Coding in K-5 STEM
The second week of December is Computer Science Education Week in honor of computer science pioneer, Admiral Grace Murray Hopper. This special week promotes computer science education, centering on the worldwide coding initiative, Hour of CodeTM . Hour of CodeTM was created to encourage and equip students with the tools to try coding for one hour. In the words of Hadi Partovi, founder and CEO of Code.org, "Hour of Code is designed to demystify code and show that computer science is not rocket science—anybody can learn the basics."
There are many coding platforms that launch engaging tutorials in time for Hour of CodeTM. Code.org, CS First, Kahn Academy and Tynker are just some of the many Hour of CodeTM partners that strive to provide fun and engaging coding experiences for all ages and skill levels. The tutorials remain available to students throughout the year. Over 100 million students from more than 180 countries participate in Hour of CodeTM activities!
Why is coding so important? In 2015, 7 million job opportunities required coding skills of some kind1. Computer coding is now integrated into almost every field; from art and design to healthcare, sports, agriculture and education, some coding skills are necessary, and will be increasingly so as our children enter the workforce in 10-15 years.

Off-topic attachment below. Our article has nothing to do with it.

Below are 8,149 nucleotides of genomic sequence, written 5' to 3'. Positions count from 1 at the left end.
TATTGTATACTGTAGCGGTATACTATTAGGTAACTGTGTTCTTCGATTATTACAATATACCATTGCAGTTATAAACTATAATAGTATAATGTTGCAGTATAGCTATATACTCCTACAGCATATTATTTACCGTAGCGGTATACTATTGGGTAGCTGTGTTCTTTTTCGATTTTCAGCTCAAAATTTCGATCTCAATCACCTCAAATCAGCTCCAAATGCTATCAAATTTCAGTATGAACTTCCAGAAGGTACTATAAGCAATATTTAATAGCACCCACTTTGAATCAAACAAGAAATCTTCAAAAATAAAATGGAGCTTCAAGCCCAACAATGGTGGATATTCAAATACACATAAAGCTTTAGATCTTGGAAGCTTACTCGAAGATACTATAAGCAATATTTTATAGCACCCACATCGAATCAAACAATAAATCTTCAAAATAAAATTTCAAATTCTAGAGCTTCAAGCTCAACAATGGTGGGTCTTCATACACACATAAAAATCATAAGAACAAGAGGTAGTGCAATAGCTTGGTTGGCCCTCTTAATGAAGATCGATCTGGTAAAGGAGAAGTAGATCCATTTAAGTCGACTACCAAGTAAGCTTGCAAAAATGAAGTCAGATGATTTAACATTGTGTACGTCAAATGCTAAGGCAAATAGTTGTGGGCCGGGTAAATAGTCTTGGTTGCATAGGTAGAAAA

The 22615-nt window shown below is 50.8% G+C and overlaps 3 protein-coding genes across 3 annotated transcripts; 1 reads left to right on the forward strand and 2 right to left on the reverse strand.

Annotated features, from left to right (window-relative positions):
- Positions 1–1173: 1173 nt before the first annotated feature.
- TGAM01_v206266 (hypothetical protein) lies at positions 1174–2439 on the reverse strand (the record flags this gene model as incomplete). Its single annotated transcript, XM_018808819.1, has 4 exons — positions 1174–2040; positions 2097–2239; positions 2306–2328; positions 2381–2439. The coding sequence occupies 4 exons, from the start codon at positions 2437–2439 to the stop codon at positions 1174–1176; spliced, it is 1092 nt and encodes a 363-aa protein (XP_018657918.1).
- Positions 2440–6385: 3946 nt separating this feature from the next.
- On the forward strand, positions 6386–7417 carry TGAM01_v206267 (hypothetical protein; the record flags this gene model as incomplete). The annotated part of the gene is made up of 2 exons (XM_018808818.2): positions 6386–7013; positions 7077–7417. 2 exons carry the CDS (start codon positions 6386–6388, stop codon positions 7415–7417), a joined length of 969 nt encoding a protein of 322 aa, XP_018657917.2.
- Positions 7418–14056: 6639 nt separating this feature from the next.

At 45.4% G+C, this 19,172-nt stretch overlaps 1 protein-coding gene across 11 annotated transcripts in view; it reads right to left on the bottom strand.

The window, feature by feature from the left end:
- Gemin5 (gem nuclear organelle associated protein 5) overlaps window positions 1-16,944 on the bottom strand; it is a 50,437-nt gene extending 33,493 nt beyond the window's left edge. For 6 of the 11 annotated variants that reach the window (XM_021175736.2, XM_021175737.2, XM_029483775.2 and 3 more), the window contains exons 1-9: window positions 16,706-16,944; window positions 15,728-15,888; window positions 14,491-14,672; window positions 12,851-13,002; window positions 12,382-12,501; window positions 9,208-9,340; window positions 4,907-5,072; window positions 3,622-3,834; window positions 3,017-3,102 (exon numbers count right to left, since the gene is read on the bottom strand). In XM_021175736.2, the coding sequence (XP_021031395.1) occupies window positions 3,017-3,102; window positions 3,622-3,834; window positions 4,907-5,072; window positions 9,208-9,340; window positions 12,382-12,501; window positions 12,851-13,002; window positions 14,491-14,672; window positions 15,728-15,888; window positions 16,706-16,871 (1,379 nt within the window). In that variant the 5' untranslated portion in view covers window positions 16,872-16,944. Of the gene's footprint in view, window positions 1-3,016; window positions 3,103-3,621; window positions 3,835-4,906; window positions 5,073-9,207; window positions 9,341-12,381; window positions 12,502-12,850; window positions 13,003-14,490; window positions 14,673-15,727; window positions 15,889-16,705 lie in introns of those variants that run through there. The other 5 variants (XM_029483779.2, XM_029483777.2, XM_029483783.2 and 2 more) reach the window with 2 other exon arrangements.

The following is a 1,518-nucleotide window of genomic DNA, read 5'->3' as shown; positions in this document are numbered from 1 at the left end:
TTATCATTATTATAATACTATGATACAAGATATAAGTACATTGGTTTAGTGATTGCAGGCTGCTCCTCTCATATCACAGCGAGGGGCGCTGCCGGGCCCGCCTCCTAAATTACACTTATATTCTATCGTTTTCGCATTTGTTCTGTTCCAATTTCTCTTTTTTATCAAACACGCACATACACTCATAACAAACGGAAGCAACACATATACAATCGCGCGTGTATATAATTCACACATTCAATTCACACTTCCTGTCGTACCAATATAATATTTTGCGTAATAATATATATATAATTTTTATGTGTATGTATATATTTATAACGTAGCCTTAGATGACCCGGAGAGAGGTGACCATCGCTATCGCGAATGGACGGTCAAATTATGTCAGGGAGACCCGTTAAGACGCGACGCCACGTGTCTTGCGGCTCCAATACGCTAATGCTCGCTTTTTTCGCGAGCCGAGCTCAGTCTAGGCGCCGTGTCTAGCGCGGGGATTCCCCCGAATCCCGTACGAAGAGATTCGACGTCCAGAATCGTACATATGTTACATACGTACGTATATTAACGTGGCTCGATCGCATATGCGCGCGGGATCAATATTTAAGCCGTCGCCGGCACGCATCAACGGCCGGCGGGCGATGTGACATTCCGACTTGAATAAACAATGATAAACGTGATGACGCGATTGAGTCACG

SCASD K-5 STEM students are building skills and gearing up for a code-filled future. Though Hour of CodeTM may, for many students across the globe and even across our state, be the only coding opportunity of the year, SCASD students are incredibly fortunate to have coding resources at their fingertips and integrated into their STEM curriculum year-long. In STEM, all students have the opportunity to work through coding courses in Code.org. Third, fourth and fifth grade students develop their skills further in Scratch, a free coding platform created by MIT, while Kindergarten, first and second grade students apply their coding skills in Scratch, Jr., and Kodable. Coding skills are also reinforced with Ozobots, BeeBots, Botley, SamLabs and Tinkercad, as well as through a variety of unplugged activities that develop an understanding of coding basics such as sequence, loops, and if-then-else conditionals.
For most of our older students, the favorite Hour of CodeTM tutorial by far is Code.org’s Dance Party. Have you ever wanted to make an animated sloth do the floss to Lil Nas X’s “Old Town Road” while a disco ball spins and ten tiny unicorns dab in the background? This is all possible through code in Dance Party.
As winter storms on, stay warm and ask your student about their wondrous coding creations!
- Statistic from www.code.org. Accessed 12/10/19.